1 entry found.
Common Name: Lilac
Botanical Name: Syringa vulgaris (si-RIN-ga vul-GAH-ris)
Decorative Life: About 5-10 days.
Post Harvest Care
- Use anti-ethylene product. Remove bottom leaves if present, recut stems under water and place into a fresh flower food solution. Do not pound stems because they are woody.
- Premature wilting is not always due to microbes but rather to the plant itself producing a substance that blocks the stem not in the bottom portion like microbes but higher up in the stem. This substance is produced in response to ethylene and is therefore one reason for the anti-ethylene treatment recommendation.
- Member of the Oleaceae (olive family).
- Native to Europe, Central Asia.
- Common relatives include forsythia, jasmine, osmanthus and olive.
- Has small star-shaped flowers in pyramid-shaped clusters (6-10 inches long) at stem ends.
- Stems are woody, up to 24 inches.
- Plant is a deciduous shrub or small tree, classed as a dicotyledon.
- Flowers have a sweet, mild and very characteristic fragrance.
Availability: Late winter and spring.
Flower Color: Purple, mauve, pink, white.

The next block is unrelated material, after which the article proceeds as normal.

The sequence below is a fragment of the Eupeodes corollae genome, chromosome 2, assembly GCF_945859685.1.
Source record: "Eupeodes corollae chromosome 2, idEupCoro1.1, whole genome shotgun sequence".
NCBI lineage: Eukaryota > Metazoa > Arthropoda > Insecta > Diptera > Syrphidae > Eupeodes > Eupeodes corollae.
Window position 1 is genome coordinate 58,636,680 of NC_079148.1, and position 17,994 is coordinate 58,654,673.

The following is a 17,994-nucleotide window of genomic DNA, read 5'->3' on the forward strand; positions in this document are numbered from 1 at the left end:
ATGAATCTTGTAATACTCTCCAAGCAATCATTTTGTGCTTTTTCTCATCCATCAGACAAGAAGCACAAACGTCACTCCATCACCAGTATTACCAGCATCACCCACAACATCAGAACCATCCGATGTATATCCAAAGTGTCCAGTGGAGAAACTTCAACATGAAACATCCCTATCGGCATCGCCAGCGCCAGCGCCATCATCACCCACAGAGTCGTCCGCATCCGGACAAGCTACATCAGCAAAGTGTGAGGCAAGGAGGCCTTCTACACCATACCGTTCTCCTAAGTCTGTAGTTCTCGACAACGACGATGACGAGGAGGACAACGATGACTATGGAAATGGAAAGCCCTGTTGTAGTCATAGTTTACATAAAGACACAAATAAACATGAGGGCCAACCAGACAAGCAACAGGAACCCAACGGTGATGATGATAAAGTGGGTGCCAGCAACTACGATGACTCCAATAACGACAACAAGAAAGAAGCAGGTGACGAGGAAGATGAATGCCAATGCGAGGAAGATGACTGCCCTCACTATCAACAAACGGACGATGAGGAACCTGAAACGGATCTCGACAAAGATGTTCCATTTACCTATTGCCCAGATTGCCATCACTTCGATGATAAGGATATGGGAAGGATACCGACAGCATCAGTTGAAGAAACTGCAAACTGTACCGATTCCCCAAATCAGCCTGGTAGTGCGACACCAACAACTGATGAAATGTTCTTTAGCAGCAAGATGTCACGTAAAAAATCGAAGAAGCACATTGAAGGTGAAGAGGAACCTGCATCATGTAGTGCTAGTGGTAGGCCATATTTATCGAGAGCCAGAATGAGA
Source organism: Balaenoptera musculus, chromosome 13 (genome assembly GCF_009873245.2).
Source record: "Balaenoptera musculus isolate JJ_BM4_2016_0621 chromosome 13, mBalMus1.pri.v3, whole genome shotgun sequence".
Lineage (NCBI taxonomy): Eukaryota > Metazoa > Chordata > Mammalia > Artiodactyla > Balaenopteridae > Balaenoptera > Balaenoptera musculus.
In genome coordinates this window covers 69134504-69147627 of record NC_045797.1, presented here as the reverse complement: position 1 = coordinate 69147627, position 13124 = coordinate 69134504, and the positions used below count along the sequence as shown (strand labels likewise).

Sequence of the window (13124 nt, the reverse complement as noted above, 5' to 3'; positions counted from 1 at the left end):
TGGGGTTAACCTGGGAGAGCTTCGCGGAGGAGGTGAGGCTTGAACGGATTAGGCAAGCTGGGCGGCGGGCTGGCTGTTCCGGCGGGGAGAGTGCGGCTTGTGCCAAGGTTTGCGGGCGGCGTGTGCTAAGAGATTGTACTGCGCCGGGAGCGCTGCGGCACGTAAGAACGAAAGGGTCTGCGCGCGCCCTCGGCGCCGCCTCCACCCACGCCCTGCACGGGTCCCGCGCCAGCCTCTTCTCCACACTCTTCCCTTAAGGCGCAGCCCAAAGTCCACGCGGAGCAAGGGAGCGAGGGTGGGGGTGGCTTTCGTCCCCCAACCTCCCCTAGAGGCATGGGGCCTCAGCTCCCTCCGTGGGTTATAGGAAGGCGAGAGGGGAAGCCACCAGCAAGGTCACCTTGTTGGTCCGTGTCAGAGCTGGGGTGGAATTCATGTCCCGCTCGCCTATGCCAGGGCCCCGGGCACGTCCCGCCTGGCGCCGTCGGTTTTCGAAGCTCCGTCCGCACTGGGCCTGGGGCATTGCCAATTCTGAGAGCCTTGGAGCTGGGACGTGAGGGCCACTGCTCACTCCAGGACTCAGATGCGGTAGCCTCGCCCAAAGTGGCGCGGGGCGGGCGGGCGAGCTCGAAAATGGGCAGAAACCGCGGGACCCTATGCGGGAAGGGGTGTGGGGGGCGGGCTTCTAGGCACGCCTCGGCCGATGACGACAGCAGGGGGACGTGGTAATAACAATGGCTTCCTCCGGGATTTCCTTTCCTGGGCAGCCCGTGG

Storage Specifics: At 36-39F for up to 7 days in water.
- From the Greek "syrinx" (a pipe) referring to the stems which are hollow. Even the common name lilac is from the Persian "nilak" (blue).
- The specific epithet name "vulgaris" means common.
- Commonly grown as a landscape plant. The American Academy of Allergy, Asthma and Immunology lists this species as an allergy-safe pollen producing plant. According to Creasy (1999), fresh petals are edible. Can be used in cheeses and frozen yogurt and as a garnish with sweet dishes such as cakes.
- The sap of fresh-cut lilac branches is said to reduce vaselife of other flowers so let them stand in water alone for a time before combining with other flowers.
- Immersion of the stem ends in boiling water for a few seconds is said to facilitate water uptake.